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Ignoring Wave of Attacks on Campus Due Process, Lawmakers Introduce Bill to Help ‘Survivors.’

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Rebecca Hain: 513-479-3335


Ignoring Wave of Attacks on Campus Due Process, Lawmakers Introduce Bill to Help ‘Survivors,’ For the Fifth Time

WASHINGTON / October 10, 2022 – Basic principles of “due process” on campus are being challenged by a growing number of frivolous and false Title IX complaints. Despite these developments, Congressional lawmakers introduced last week the Campus Accountability and Safety Act, a bill that does nothing to shore up due process protections.

Due process, enshrined in the Fourteenth Amendment to the Constitution, serves to protect innocent citizens from false accusations. But a review of recent Title IX complaints reveals that female students increasingly are resorting to Title IX as a weapon to settle old scores.

For example, Clemson University student Erin Wingo initiated a sexual encounter with a male acquaintance. But worried that her boyfriend might learn of the tryst, Wingo fabricated an allegation of sexual assault. A South Carolina jury later awarded the male student $5.3 million for defamation (1).

In another case, the male student was taking a medication that precluded his ability to have intercourse— but that did not deter an accusation of “rape” from being filed by the female student. In other recent complaints, there is no allegation of intimate sexual contact. Rather, the complaint centers around vague and unverifiable claims of “harassment.”

In addition, recent developments reveal that certain groups are seeking to roll back fundamental due process protections:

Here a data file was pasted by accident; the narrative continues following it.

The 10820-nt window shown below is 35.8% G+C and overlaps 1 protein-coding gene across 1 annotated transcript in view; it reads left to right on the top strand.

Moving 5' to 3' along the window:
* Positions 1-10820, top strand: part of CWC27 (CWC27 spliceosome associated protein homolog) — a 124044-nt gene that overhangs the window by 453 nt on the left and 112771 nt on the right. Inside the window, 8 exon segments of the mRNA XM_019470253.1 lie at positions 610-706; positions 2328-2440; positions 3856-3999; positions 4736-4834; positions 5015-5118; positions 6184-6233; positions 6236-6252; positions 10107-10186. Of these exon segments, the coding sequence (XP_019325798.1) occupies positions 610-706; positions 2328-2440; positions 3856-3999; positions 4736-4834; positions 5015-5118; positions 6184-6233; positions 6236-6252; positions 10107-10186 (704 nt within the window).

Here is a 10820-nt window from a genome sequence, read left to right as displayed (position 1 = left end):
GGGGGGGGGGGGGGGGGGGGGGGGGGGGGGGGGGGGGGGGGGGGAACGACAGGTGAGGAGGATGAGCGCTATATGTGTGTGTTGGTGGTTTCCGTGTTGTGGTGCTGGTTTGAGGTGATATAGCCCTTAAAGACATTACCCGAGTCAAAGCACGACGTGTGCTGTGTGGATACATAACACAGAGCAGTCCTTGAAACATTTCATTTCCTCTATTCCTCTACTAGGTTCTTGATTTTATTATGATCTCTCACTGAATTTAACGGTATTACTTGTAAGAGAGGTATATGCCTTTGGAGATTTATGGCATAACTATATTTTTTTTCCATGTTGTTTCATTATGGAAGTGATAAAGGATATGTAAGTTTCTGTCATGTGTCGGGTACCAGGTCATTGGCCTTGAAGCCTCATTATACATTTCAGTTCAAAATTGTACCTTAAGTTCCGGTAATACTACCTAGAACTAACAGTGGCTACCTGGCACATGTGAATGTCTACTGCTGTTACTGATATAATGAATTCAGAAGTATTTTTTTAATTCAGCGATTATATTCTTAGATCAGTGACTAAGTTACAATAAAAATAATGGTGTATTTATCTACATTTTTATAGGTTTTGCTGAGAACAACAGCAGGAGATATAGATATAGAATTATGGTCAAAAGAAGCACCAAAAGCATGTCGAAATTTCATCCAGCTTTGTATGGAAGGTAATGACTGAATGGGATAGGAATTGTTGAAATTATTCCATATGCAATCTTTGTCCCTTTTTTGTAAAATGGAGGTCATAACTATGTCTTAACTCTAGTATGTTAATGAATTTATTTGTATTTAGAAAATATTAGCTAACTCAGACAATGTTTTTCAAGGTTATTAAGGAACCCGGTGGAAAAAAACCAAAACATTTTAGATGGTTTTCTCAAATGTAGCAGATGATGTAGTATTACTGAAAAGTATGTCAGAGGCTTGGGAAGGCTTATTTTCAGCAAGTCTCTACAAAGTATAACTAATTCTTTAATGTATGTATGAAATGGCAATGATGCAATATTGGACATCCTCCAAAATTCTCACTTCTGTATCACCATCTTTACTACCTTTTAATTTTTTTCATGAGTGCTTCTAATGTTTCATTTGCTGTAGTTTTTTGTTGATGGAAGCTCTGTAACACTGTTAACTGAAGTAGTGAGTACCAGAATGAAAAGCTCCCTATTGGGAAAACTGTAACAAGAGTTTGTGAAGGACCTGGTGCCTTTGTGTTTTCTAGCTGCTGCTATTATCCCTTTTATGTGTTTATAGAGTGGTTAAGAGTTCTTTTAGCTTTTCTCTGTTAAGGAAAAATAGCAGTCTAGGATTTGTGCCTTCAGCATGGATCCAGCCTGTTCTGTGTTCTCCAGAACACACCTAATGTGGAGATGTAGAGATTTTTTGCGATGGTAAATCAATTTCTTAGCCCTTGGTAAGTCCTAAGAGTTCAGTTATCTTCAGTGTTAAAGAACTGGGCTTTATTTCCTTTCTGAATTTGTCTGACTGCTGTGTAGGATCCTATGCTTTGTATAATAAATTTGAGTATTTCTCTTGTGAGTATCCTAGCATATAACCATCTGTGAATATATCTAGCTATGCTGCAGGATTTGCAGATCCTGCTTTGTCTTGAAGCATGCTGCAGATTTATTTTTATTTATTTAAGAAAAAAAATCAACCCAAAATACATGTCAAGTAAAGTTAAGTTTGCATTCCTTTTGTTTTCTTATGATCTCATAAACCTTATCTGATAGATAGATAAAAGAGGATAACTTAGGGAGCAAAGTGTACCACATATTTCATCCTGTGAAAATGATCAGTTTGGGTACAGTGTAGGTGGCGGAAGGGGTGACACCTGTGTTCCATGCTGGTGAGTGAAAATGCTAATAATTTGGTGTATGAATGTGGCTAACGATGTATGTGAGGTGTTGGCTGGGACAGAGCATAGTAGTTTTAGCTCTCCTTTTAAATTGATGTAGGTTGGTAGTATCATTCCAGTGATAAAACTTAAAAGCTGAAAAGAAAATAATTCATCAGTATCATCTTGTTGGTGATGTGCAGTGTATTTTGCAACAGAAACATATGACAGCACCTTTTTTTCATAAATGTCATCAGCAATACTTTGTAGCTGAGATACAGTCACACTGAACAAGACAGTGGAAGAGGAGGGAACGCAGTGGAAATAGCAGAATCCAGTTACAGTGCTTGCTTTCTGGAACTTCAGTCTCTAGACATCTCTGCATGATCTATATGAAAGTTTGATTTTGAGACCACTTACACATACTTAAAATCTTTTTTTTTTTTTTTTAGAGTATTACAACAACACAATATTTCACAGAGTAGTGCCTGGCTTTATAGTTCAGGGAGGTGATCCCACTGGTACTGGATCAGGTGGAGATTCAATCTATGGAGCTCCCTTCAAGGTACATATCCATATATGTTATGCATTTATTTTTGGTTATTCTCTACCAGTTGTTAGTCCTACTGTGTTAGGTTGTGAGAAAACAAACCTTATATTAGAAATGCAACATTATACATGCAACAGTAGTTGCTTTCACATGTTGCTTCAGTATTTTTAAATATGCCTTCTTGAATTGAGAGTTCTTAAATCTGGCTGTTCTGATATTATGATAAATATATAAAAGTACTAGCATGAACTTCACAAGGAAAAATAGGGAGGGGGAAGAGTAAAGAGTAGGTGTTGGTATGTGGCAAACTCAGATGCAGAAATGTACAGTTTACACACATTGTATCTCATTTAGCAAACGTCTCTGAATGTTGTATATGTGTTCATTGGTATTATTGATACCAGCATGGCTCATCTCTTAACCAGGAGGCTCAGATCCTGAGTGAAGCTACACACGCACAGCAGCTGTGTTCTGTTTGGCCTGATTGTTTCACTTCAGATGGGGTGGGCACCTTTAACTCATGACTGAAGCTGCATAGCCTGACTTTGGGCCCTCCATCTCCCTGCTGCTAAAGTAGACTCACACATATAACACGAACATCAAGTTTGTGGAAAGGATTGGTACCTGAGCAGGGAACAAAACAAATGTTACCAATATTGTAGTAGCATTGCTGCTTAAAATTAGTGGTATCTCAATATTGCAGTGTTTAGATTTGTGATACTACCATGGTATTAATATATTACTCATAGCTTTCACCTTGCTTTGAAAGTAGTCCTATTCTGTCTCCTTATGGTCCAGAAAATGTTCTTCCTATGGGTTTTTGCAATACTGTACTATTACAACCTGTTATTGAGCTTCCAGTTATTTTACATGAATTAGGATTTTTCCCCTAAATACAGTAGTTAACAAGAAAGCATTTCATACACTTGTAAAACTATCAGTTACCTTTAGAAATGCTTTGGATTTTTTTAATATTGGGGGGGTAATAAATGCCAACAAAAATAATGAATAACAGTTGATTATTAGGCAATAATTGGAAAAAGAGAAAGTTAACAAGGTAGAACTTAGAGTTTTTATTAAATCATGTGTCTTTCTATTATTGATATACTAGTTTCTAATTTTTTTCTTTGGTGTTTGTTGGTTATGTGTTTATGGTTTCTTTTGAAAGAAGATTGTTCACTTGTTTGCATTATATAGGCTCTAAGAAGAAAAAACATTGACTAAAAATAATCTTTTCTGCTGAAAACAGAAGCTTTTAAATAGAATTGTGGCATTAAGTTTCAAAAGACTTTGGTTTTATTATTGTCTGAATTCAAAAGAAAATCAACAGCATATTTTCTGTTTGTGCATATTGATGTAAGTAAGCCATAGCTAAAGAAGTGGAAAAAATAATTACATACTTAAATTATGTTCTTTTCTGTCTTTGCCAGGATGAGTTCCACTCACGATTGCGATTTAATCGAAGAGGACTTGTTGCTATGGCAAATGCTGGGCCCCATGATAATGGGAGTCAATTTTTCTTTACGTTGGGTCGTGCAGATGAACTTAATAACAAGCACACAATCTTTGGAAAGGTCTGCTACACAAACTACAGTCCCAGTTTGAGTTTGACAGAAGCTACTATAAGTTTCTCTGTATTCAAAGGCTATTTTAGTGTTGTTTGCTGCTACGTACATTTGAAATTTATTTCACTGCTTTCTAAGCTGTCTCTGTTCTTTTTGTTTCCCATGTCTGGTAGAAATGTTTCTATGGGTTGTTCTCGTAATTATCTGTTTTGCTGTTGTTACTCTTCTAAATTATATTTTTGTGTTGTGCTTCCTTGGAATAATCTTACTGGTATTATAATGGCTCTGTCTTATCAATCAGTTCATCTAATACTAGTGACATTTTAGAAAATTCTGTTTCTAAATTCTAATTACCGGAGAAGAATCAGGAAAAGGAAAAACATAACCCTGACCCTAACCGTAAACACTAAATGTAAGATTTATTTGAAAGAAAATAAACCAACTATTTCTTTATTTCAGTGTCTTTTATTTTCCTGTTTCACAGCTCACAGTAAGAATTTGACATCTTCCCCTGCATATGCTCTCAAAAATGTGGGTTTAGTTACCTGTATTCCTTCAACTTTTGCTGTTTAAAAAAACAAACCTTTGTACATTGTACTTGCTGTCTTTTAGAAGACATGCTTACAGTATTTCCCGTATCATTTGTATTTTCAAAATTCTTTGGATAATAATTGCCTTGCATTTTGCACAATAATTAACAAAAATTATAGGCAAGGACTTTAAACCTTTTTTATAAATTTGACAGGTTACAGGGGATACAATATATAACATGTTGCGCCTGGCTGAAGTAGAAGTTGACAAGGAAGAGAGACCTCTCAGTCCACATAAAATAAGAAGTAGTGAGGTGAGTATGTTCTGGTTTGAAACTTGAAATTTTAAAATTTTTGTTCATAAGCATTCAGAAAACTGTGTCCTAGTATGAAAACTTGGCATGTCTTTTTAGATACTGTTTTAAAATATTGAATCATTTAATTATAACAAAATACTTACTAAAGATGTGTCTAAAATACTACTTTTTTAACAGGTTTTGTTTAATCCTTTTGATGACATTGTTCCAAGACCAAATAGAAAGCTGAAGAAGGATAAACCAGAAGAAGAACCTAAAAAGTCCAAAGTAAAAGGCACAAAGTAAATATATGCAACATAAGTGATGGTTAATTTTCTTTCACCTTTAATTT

1. The Department of Education released a draft Title IX regulation in June that was widely criticized for its removal of key due process protections. One letter from 19 state Attorneys General charged, “The Proposed Rule threatens to destroy Title IX.” (2)
  2. The presumption of innocence has long been seen as the bedrock to due process (3). Nonetheless, 12 Democratic Senators submitted a letter calling on the Department of Education to remove any ”presumption that the respondent is not responsible for sex discrimination until a determination is made.” (4) This extreme position provoked the ire of leading liberal commentators (5).

Ignoring these worrisome threats to due process, last week federal lawmakers introduced the Campus Accountability and Safety Act (6). The bill had been introduced, unsuccessfully, in four previous sessions of Congress (7).

The House bill was co-sponsored by Representatives Carolyn Maloney and John Katko, neither of whom will be serving in Congress next year. Announced five weeks before the highly contested November 8 elections, the bill has little chance of being passed into law in the current session of Congress.

“The truth is that there is no crisis in sexual assault on campus,” notes a leading Title IX attorney. “Title IX teaches women to blame the guy instead of accepting her share of responsibility for the failed relationship.”